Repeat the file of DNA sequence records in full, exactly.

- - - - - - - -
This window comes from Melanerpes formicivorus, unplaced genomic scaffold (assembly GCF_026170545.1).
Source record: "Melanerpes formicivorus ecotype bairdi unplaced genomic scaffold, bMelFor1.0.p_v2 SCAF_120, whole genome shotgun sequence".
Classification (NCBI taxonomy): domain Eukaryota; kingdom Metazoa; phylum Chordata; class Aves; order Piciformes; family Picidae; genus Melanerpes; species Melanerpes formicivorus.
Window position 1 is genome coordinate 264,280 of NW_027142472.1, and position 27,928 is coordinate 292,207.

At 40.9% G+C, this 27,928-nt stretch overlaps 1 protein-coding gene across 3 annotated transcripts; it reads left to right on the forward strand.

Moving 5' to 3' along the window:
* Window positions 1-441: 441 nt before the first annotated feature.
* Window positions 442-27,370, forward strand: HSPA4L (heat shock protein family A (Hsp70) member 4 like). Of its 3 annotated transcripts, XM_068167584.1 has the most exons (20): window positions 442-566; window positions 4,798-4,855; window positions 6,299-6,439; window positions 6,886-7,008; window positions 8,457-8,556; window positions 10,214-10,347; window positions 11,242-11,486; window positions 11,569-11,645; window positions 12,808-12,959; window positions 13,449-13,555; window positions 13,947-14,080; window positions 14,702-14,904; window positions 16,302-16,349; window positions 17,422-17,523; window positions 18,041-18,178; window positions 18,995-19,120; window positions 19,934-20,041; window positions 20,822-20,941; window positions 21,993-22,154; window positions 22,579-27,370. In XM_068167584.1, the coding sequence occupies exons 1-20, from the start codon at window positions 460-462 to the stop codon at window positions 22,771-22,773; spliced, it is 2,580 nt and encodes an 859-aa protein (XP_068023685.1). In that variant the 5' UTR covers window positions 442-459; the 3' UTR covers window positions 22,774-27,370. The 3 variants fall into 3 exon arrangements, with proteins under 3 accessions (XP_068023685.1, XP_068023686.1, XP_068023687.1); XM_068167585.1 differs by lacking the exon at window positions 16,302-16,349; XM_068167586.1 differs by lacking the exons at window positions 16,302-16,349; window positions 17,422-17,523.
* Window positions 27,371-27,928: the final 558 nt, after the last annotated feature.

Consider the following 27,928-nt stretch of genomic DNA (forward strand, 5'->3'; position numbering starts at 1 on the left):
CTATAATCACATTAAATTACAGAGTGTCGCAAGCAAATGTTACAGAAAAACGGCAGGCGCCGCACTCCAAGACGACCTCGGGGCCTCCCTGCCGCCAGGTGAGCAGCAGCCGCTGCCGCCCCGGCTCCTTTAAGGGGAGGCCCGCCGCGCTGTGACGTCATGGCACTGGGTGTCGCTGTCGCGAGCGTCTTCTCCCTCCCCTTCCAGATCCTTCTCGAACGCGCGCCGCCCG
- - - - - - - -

This window comes from Melanerpes formicivorus, unplaced genomic scaffold (assembly GCF_026170545.1).
Source record: "Melanerpes formicivorus ecotype bairdi unplaced genomic scaffold, bMelFor1.0.p_v2 SCAF_120, whole genome shotgun sequence".
Classification (NCBI taxonomy): domain Eukaryota; kingdom Metazoa; phylum Chordata; class Aves; order Piciformes; family Picidae; genus Melanerpes; species Melanerpes formicivorus.
Window position 1 is genome coordinate 264,280 of NW_027142472.1, and position 27,928 is coordinate 292,207.

At 40.9% G+C, this 27,928-nt stretch overlaps 1 protein-coding gene across 3 annotated transcripts; it reads left to right on the forward strand.

Moving 5' to 3' along the window:
* Window positions 1-441: 441 nt before the first annotated feature.
* Window positions 442-27,370, forward strand: HSPA4L (heat shock protein family A (Hsp70) member 4 like). Of its 3 annotated transcripts, XM_068167584.1 has the most exons (20): window positions 442-566; window positions 4,798-4,855; window positions 6,299-6,439; window positions 6,886-7,008; window positions 8,457-8,556; window positions 10,214-10,347; window positions 11,242-11,486; window positions 11,569-11,645; window positions 12,808-12,959; window positions 13,449-13,555; window positions 13,947-14,080; window positions 14,702-14,904; window positions 16,302-16,349; window positions 17,422-17,523; window positions 18,041-18,178; window positions 18,995-19,120; window positions 19,934-20,041; window positions 20,822-20,941; window positions 21,993-22,154; window positions 22,579-27,370. In XM_068167584.1, the coding sequence occupies exons 1-20, from the start codon at window positions 460-462 to the stop codon at window positions 22,771-22,773; spliced, it is 2,580 nt and encodes an 859-aa protein (XP_068023685.1). In that variant the 5' UTR covers window positions 442-459; the 3' UTR covers window positions 22,774-27,370. The 3 variants fall into 3 exon arrangements, with proteins under 3 accessions (XP_068023685.1, XP_068023686.1, XP_068023687.1); XM_068167585.1 differs by lacking the exon at window positions 16,302-16,349; XM_068167586.1 differs by lacking the exons at window positions 16,302-16,349; window positions 17,422-17,523.
* Window positions 27,371-27,928: the final 558 nt, after the last annotated feature.

Consider the following 27,928-nt stretch of genomic DNA (forward strand, 5'->3'; position numbering starts at 1 on the left):
CTATAATCACATTAAATTACAGAGTGTCGCAAGCAAATGTTACAGAAAAACGGCAGGCGCCGCACTCCAAGACGACCTCGGGGCCTCCCTGCCGCCAGGTGAGCAGCAGCCGCTGCCGCCCCGGCTCCTTTAAGGGGAGGCCCGCCGCGCTGTGACGTCATGGCACTGGGTGTCGCTGTCGCGAGCGTCTTCTCCCTCCCCTTCCAGATCCTTCTCGAACGCGCGCCGCCCG